Review: ‘Dr. Cyclops’

In detailing the discoveries of a madman scientist wherein he is able to reduce the size of men and animals to miniature pygmies, story and direction both fail to catch and hold interest. Achieved through continual use of process and trick photography, idea gets lost in a jumble and pancakes off for a dull effort.

In detailing the discoveries of a madman scientist wherein he is able to reduce the size of men and animals to miniature pygmies, story and direction both fail to catch and hold interest. Achieved through continual use of process and trick photography, idea gets lost in a jumble and pancakes off for a dull effort.

Albert Dekker, researching in the jungles of South America, finds a rich radium deposit from which he can draw concentrated energy for experimental use. He has already used the power to reduce animals to minute size, when a pair of mining engineers (Thomas Coley and Victor Kilian) and two biologists (Janice Logan and Charles Halton) arrive and soon discover his secret. Dekker gets the quartet, together with native Frank Yaconelli, into the radium machine room and reduces the group down to beings of a foot tall. From there on, it’s an unexciting adventure to escape the madman.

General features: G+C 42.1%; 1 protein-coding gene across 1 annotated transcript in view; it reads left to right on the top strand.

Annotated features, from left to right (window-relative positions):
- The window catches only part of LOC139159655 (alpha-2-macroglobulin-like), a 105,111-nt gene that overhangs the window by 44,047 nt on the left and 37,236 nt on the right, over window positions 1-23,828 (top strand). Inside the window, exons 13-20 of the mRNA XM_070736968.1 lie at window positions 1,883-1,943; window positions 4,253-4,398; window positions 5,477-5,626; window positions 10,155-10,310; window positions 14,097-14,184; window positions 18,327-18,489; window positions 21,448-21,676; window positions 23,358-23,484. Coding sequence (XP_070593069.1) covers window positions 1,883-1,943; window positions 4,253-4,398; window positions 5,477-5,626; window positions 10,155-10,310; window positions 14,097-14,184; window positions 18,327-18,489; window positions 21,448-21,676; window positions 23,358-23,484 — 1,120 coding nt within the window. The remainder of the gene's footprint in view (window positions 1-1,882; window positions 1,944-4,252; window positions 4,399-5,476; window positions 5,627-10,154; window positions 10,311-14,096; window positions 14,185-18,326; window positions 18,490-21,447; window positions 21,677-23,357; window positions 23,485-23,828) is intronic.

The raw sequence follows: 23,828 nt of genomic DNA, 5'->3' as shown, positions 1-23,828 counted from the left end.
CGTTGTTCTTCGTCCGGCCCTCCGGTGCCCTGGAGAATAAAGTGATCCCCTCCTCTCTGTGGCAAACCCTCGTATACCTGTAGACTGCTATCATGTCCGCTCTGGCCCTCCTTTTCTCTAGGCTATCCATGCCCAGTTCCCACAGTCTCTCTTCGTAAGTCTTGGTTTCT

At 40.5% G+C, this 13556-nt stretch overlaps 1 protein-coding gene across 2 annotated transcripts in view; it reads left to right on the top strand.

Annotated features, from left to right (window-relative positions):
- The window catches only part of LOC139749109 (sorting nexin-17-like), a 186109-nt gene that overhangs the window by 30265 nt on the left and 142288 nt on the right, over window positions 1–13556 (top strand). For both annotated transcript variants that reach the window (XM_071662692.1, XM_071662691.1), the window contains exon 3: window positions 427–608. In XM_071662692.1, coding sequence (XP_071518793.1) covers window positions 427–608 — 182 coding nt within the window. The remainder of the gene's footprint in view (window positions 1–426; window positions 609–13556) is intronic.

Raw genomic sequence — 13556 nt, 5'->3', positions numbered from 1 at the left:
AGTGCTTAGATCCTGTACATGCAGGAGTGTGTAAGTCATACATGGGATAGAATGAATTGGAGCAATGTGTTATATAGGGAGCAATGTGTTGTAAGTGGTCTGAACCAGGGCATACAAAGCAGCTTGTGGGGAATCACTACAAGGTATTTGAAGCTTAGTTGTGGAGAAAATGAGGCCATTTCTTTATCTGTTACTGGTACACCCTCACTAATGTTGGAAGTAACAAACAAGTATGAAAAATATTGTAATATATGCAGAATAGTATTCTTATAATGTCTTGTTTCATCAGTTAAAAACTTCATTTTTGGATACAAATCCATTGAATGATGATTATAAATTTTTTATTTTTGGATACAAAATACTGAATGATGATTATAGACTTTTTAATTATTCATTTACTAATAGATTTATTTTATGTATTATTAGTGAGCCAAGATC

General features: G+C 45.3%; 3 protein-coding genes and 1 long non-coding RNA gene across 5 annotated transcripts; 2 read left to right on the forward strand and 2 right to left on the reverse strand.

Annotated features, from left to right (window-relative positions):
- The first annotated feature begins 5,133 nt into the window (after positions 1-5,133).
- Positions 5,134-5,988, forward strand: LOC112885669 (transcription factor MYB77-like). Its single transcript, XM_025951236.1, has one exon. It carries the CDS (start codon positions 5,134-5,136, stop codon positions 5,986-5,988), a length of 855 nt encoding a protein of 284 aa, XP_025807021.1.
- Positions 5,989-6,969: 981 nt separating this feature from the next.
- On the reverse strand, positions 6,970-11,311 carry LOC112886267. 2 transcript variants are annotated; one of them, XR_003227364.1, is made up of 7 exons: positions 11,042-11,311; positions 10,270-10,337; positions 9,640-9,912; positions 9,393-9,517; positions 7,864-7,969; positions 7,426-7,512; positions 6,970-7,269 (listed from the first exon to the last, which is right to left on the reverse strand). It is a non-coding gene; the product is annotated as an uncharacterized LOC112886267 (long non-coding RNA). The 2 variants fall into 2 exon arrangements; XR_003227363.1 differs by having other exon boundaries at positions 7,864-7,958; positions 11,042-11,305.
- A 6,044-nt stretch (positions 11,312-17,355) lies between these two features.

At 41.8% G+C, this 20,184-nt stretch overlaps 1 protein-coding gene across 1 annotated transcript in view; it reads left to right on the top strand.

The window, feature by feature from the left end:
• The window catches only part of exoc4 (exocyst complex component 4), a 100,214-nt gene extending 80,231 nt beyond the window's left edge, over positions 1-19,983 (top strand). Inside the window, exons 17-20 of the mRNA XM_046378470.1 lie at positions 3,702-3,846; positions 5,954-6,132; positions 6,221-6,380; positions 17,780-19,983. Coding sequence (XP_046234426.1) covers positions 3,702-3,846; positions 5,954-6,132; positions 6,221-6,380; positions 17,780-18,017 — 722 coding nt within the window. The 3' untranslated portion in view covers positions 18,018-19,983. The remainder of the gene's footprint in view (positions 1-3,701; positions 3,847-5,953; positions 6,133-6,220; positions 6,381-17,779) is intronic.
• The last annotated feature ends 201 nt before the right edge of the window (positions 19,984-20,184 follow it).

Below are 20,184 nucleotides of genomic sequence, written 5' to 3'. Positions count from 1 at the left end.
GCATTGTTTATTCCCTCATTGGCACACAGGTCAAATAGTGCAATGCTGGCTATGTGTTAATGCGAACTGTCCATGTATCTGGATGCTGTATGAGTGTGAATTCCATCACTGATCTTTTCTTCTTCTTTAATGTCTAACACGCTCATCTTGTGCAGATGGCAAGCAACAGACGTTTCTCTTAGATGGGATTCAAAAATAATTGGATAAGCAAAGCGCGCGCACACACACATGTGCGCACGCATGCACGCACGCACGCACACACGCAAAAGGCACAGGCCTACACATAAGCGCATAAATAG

1940: Nomination: Best Special Effects

Dr. Cyclops

Production

Paramount. Director Ernest B. Schoedsack; Producer Dale Van Every; Screenplay Tom Kilpatrick; Camera Henry Sharp, Winton C. Hoch; Editor Ellsworth Hoagland; Music Ernst Toch, Gerard Carbonara, Albert Hay Malotte; Art Director Hans Dreier, Earl Hedrick

Crew

(Color) Available on VHS, DVD. Extract of a review from 1940. Running time: 75 MIN.

With

Albert Dekker Janice Logan Thomas Coley Charles Halton Victor Kilian Frank Yaconelli
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